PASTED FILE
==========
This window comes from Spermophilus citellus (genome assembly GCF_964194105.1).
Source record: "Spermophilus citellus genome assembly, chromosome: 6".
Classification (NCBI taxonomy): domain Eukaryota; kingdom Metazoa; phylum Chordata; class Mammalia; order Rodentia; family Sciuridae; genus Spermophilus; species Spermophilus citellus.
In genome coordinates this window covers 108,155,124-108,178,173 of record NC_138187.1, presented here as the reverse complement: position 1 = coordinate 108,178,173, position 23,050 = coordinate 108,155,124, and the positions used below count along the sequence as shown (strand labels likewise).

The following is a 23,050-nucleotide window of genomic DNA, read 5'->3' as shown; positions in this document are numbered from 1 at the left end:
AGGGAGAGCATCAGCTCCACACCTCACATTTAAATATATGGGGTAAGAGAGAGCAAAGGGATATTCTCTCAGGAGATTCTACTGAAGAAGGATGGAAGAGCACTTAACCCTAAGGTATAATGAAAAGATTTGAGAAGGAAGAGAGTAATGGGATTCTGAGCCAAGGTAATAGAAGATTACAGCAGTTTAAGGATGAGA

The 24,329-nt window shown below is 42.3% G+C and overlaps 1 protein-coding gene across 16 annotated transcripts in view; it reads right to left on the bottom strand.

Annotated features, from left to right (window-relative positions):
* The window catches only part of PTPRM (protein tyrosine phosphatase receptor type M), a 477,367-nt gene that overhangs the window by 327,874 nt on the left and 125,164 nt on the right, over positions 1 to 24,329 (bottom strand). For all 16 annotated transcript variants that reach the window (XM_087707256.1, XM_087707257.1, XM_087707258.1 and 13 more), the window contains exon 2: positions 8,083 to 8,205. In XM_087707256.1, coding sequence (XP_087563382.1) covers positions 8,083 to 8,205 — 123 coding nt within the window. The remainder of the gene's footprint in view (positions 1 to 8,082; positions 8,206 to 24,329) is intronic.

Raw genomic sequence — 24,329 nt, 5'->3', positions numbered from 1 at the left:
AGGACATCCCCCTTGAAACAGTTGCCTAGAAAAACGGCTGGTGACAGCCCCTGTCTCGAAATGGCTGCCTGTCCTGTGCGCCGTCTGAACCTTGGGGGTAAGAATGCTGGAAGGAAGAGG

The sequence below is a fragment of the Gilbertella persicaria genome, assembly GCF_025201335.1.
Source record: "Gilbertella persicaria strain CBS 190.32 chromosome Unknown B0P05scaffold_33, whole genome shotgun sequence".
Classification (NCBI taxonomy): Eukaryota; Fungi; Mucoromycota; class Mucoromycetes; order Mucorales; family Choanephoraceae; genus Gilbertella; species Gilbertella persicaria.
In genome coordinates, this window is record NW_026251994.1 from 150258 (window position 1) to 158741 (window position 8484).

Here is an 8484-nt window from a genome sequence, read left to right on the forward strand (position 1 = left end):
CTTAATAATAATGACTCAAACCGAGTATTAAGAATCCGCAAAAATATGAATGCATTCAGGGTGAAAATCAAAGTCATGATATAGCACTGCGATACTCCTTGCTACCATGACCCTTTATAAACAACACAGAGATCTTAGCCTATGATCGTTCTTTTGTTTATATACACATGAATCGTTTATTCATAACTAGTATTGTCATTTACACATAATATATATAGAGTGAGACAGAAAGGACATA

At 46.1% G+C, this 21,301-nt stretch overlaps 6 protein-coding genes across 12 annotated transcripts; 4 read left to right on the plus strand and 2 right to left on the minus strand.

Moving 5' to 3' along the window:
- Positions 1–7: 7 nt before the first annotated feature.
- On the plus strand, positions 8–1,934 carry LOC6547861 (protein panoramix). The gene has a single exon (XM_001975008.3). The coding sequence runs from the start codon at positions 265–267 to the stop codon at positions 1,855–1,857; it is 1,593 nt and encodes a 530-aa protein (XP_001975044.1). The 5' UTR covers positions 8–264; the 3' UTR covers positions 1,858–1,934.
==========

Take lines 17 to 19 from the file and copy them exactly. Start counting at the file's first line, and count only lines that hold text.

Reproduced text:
CTTAATAATAATGACTCAAACCGAGTATTAAGAATCCGCAAAAATATGAATGCATTCAGGGTGAAAATCAAAGTCATGATATAGCACTGCGATACTCCTTGCTACCATGACCCTTTATAAACAACACAGAGATCTTAGCCTATGATCGTTCTTTTGTTTATATACACATGAATCGTTTATTCATAACTAGTATTGTCATTTACACATAATATATATAGAGTGAGACAGAAAGGACATA

At 46.1% G+C, this 21,301-nt stretch overlaps 6 protein-coding genes across 12 annotated transcripts; 4 read left to right on the plus strand and 2 right to left on the minus strand.

Moving 5' to 3' along the window: